By Ashley Wislock
The Daily Item
LEWISBURG — Two local lawmakers joined forces to tout two of the three issues which remain the focus of Gov. Tom Corbett, heading into the end of 2013 and his re-election bid next year.
State Rep. Fred Keller, R-85 of Kreamer, and state Sen. Gene Yaw, R-23 of Wiliamsport, spoke at a Legislative Breakfast, hosted by the Greater Susquehanna Valley and Central PA Chambers of Commerce Friday morning in Lewisburg. Yaw commented on the need to pass a transportation funding bill, while Keller addressed the need for pension reform.
Earlier this year, Corbett announced his three legislative priorities were: boosting funding for the state’s crumbling highways, rusting bridges and cash-strapped mass transit systems; overhauling the state’s two biggest public employee pension systems to cut long-term costs; and privatizing the (state-controlled wine and liquor store system while liberalizing the state’s beer laws.
But state legislators failed to finalize any bills related to these topics before the July 1 budget deadline, as disagreements arose regarding funding and priority.
Yaw and Keller said they realized that taxes and fees may go up to fund the fixes, but that it’s necessary to avoid bigger problems in the future.
“Sometimes you have to govern and make tough decisions,” Yaw said.
Transportation remain the Senate’s “No. 1 priority,” Yaw said, calling the Senate’s May transportation bills, “one of the most bipartisan bills we’ve ever had.”
The majority of the governor’s proposed $1.8 billion transportation bill will be going toward projects and repairs involving the state’s bridge and road, which Yaw said cost Pennsylvanians $9.4 billion per year due to poor conditions, but some will also go toward mass transit programs.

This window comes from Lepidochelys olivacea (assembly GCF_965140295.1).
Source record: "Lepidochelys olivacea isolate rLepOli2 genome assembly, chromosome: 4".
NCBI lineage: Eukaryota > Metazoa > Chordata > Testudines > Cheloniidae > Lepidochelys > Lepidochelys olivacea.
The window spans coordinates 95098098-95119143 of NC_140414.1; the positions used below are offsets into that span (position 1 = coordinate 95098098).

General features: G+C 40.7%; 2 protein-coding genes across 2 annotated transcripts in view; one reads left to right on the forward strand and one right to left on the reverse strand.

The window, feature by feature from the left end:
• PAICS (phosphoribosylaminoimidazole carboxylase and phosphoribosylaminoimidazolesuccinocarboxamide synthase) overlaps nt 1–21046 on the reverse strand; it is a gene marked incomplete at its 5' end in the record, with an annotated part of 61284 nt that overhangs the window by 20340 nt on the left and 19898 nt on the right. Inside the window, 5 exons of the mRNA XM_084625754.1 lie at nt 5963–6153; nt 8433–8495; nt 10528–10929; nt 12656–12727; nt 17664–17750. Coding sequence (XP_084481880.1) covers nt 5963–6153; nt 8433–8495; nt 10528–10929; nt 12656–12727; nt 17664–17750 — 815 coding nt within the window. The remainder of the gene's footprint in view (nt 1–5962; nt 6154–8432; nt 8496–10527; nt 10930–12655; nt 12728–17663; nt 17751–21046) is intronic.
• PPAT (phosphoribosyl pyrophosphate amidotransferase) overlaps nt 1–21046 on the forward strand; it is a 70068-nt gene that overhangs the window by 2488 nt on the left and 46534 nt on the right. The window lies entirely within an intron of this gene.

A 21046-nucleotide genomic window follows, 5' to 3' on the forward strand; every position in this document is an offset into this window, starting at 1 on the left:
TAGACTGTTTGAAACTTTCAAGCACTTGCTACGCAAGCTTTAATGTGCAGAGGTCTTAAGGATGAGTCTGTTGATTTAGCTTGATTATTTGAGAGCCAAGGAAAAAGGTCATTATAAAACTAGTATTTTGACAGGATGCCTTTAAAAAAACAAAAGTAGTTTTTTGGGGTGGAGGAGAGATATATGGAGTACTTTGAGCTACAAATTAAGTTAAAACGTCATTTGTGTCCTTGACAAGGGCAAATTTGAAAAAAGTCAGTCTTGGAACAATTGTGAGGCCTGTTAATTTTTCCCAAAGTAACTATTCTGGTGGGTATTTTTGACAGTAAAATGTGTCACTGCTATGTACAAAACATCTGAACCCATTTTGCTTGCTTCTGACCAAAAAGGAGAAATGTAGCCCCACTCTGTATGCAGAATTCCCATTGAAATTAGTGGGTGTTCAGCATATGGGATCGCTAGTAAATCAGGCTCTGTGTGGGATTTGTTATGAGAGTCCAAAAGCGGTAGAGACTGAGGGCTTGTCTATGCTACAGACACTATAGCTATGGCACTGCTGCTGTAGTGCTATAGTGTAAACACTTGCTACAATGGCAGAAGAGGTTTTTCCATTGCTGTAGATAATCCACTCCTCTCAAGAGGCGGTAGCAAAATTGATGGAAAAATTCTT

The majority of funding for the bill will be coming from raising the Oil Company Franchise Tax, which will raise gas prices, Yaw said.
“If we want the convenience and roads we have, we have to pay for them,” he said. “I’m very up front about it: will it increase gas prices? Probably.”
However, that may be easier said than done in the House, where many Congressman have taken no-tax-increase pledges, Keller said.
“We knew from the beginning that we’re not going to get a tax increase out of the House,” he said. “It’s not going to be a $2.5 billion bill (like the Senate passed in May). Will the governor’s plan be passed? I’m hopeful.”
The Central Susquehanna Valley Thruway project, touted by local lawmakers this spring as a cornerstone project of the governor’s transportation package, could still happen with the passage of a funding package, Yaw said.
“It’s only been in the works for 40 years,” he said. “There’s a light at the end of the tunnel.”
Keller was equally as frank when discussing the state’s employee pension system, which is $47 billion underfunded.
According to Keller, the root of the problem is the four-fold: school districts and the Commonwealth failed to pay their shares; the stock market’s downturn; a change in the pension multiplier; and the structure of the system itself.
If unfixed, the pension system could eat up the state’s general fund and cause greater funding problems on a statewide scale.
“This is a problem for all Pennsylvanians,” he said.
However, Keller emphasized that the situation is not “gloom and doom,” and can be righted.
“We’re having a dialogue for the first time in a long time,” he said. “It’s time to put out differences aside and show our children we can work together.”